Historic buildings and the owners who hate them

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This NYT article on preemptive demolition by property owners is extremely odd. The basic story is the (totally unsurprising) fact that property owners in NYC who expect their property to be declared historic landmarks (and therefore changes will be highly restricted) are preemptively demolishing historic features in order to avoid the designation. What's striking about this article and it's <predecessor, is the essentially complete absence of the property owners. The only players who get coverage are the Landmarks Commission and the preservationists who claim that the Commission is dragging its heels.

But once the building's distinctive features had been erased, the battle was lost. The commission went ahead with its hearing, but ultimately decided not to designate the structure because it had been irreparably changed. Today a 16-story luxury condominium designed by Robert A. M. Stern is rising on the site: the Related Companies is asking from $765,000 for a studio to $7 million or more for a five-bedroom unit in the building.

The strategy has become wearyingly familiar to preservationists. A property owner -- in this case Sylgar Properties, which was under contract to sell the site to Related -- is notified by the landmarks commission that its building or the neighborhood is being considered for landmark status. The owner then rushes to obtain a demolition or stripping permit from the city's Department of Buildings so that notable qualities can be removed, rendering the structure unworthy of protection.

"In the middle of the night I'm out there at 2 in the morning, and they're taking the cornices off," said Gale Brewer, a city councilwoman who represents that part of the Upper West Side. "We're calling the Buildings Department, we're calling Landmarks. You get so beaten down by all of this. The developers know they can get away with that."

I'm sure that preservationists do find this to be a wearingly familiar strategy, but it's not exactly unexpected: put yourself in the position of the property owner. At the moment, you have control of a building and can mostly do what you want with it (subject of course to the existing zoning regulations), and suddenly you hear that you're going to be subject to a whole bunch of new, annoying restrictions, which you can evade by doing some minor surgery on your building (if you own a lot of property, you might find this to be a wearyingly familiar story). What would you do? In general, my sympathies here are mostly with the property owners, but that's mostly because the preservationists don't seem to have any sense that they're using the power of the state to inflict costs on others. That said, I'm not exactly a fan of having hog slaughtering operations or meth labs set up next door to my house, so it's not like I don't have any sympathy for zoning. I'd just like to see a more balanced presentation.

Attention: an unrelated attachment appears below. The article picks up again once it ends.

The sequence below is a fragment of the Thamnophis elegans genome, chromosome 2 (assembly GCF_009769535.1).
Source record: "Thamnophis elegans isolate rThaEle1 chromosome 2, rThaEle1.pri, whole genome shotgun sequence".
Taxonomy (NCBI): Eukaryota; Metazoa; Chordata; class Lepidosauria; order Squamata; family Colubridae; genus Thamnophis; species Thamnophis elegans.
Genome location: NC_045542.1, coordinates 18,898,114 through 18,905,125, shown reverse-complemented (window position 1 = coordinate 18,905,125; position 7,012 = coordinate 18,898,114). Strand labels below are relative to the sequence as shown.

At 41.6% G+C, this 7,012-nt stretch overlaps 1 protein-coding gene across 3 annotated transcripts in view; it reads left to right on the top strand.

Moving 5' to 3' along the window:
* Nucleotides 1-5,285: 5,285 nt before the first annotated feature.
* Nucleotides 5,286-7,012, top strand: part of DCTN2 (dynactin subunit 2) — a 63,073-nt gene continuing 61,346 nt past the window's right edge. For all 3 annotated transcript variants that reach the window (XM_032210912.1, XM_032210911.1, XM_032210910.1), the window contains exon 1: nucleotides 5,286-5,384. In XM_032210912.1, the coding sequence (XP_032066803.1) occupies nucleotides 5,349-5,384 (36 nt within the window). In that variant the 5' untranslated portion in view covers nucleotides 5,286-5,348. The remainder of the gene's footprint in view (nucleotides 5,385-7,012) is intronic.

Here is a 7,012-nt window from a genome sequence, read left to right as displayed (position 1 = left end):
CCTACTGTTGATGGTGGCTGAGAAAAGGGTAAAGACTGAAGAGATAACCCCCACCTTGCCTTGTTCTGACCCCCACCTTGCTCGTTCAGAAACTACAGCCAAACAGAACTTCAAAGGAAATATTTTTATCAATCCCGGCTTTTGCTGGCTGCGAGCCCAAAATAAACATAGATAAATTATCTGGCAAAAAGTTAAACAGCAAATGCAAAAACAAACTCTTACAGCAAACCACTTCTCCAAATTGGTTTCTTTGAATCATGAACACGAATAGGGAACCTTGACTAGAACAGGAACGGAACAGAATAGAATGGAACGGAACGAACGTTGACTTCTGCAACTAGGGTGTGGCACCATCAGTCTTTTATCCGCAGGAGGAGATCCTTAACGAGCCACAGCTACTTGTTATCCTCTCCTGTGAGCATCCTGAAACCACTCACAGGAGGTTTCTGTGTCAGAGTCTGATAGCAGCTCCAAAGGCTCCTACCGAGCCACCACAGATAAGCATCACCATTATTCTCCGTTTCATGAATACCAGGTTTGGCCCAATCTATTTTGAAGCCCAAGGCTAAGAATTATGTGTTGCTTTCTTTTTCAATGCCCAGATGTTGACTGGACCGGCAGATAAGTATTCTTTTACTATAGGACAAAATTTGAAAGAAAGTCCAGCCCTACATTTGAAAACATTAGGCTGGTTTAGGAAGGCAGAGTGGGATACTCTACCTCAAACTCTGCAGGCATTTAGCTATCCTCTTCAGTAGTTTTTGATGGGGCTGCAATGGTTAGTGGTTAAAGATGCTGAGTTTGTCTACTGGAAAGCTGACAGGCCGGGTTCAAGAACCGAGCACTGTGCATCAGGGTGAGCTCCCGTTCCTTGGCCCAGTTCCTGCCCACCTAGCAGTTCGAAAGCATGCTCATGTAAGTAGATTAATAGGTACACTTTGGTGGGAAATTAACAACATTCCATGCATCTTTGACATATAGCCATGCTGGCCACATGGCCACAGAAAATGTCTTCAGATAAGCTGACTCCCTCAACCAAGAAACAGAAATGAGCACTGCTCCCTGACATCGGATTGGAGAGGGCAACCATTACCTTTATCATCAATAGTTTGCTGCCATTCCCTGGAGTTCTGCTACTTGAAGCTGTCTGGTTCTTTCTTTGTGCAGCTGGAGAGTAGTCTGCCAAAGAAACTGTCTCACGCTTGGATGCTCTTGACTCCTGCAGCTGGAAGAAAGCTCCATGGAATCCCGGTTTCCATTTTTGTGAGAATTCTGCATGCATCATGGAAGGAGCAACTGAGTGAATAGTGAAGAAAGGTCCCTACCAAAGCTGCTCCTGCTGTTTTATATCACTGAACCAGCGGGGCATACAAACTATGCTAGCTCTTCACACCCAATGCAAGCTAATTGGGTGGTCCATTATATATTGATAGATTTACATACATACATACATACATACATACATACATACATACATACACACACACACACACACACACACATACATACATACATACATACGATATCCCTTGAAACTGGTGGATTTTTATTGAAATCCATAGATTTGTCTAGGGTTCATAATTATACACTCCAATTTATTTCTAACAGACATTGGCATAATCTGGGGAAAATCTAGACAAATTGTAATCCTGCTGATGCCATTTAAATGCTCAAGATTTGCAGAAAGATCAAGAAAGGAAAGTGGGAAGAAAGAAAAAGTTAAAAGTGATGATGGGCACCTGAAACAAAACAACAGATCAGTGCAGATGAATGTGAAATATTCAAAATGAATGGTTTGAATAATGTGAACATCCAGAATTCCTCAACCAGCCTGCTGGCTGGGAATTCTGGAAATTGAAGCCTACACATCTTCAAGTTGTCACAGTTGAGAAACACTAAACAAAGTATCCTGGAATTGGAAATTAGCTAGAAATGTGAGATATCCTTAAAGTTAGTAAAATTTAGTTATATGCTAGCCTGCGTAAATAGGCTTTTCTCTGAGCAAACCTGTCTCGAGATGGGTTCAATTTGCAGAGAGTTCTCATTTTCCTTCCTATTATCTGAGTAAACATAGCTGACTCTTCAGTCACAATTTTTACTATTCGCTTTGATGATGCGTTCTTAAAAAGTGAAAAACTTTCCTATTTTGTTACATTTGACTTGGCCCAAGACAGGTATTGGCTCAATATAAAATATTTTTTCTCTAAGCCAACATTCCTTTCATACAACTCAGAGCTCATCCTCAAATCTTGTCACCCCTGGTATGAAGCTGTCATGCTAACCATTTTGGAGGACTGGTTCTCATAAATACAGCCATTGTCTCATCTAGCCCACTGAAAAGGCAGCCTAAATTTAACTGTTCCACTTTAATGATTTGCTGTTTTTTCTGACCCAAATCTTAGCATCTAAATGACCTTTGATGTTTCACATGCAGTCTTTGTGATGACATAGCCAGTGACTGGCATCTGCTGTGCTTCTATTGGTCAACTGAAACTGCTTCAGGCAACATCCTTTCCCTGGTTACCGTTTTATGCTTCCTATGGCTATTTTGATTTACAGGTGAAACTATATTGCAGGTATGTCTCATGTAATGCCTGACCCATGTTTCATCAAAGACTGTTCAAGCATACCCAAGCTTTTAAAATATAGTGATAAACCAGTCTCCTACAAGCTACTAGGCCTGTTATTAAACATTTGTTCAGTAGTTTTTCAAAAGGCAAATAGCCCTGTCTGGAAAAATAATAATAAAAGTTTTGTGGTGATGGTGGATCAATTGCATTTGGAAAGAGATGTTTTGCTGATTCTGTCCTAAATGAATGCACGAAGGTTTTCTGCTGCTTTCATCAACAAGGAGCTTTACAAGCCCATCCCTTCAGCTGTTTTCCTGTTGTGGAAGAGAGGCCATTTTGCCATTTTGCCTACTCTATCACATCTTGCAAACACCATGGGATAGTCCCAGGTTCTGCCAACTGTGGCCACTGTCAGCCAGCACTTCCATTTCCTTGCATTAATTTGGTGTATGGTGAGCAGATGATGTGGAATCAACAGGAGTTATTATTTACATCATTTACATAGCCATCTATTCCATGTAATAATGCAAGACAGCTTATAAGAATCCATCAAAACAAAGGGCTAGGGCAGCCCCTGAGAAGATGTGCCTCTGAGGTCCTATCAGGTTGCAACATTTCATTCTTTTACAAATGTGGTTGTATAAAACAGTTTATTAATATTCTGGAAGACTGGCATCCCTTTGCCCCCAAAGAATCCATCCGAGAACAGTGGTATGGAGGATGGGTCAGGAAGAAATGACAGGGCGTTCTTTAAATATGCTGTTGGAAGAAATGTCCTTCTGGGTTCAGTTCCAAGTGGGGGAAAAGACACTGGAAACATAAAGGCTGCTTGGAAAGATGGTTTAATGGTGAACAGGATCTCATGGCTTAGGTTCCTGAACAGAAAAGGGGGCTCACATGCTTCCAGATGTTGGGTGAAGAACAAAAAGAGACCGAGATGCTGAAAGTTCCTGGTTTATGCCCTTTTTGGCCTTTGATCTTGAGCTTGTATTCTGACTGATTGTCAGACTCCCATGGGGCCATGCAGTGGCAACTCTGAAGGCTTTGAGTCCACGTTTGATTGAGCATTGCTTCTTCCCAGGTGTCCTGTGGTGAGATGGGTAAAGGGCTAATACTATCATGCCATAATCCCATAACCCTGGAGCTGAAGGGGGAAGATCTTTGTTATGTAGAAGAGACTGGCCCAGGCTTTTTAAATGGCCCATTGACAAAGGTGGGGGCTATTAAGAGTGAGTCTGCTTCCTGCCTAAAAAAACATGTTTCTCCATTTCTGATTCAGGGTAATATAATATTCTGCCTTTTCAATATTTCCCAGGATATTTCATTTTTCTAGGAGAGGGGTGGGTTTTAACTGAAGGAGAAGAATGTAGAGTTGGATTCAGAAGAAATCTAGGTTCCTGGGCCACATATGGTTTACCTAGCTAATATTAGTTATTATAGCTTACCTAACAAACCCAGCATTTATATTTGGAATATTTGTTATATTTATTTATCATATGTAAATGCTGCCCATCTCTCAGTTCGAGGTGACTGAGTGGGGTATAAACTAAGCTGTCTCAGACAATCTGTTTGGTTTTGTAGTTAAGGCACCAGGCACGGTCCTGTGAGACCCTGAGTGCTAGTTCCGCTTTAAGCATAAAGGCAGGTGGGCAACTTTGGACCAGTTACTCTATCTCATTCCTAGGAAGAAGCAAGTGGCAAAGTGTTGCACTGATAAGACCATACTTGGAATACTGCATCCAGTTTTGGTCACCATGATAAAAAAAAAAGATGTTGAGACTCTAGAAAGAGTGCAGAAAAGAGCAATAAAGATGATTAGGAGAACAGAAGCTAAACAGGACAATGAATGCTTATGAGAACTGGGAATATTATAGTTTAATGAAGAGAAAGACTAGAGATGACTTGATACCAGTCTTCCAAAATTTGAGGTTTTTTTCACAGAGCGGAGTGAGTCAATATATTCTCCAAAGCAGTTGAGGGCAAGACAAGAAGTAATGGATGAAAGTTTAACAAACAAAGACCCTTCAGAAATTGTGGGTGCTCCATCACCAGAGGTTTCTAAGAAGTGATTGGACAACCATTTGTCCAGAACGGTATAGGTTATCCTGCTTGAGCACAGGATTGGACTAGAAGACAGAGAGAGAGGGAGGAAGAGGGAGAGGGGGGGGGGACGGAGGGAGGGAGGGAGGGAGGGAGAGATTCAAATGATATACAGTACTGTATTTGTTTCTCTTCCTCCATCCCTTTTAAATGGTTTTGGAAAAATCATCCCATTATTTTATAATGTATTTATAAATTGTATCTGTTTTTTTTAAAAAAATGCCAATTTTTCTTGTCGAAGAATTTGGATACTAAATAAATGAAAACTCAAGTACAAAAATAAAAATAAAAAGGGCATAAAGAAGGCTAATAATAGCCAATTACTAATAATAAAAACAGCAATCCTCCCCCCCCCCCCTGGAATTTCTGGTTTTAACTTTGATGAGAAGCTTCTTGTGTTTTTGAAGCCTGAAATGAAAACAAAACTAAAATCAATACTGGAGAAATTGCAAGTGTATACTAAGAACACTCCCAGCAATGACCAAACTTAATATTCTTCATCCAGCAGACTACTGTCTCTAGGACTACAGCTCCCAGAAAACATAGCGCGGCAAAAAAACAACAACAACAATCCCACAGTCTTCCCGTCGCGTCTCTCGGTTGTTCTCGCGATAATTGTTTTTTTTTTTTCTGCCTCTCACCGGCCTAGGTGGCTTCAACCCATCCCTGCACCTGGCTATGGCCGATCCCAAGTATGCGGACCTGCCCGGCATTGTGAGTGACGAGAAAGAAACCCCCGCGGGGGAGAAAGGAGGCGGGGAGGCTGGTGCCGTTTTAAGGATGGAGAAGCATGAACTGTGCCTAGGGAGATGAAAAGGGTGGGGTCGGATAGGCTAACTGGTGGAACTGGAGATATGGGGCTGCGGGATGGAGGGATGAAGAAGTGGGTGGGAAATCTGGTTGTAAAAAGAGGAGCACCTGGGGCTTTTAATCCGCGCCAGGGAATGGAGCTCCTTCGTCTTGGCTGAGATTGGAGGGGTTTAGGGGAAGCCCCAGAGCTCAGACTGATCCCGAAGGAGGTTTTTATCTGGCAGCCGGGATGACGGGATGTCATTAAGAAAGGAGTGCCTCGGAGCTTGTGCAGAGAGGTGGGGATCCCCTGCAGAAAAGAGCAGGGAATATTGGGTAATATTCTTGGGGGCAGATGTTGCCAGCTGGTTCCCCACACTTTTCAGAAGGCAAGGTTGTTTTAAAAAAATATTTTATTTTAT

I really think preservationists have overplayed their hand. Back in 2000 - one of the academic co-founders of my dot.com bought a decrepit property in a local historic district. His plan was to demolish the house and build a new house that was more in line with the neighborhood. He had to endear months of protests and opposition from (ironically) students that wanted the building "saved". In the end common sense won out and he got the permits but not after considerable expense.

I am thankful that the prior owners of my 100 year old house have remodeled the heck out of it so I can have the place torn down in the next couple of years with no similar issues...

A few months ago, NPR did a much more owner-sympathetic piece on the brutalist Third Church of Christ, Scientist near the White House.

Amusingly, my local planning commission recently zoned a lot nearby for "exclusively meth lab use"

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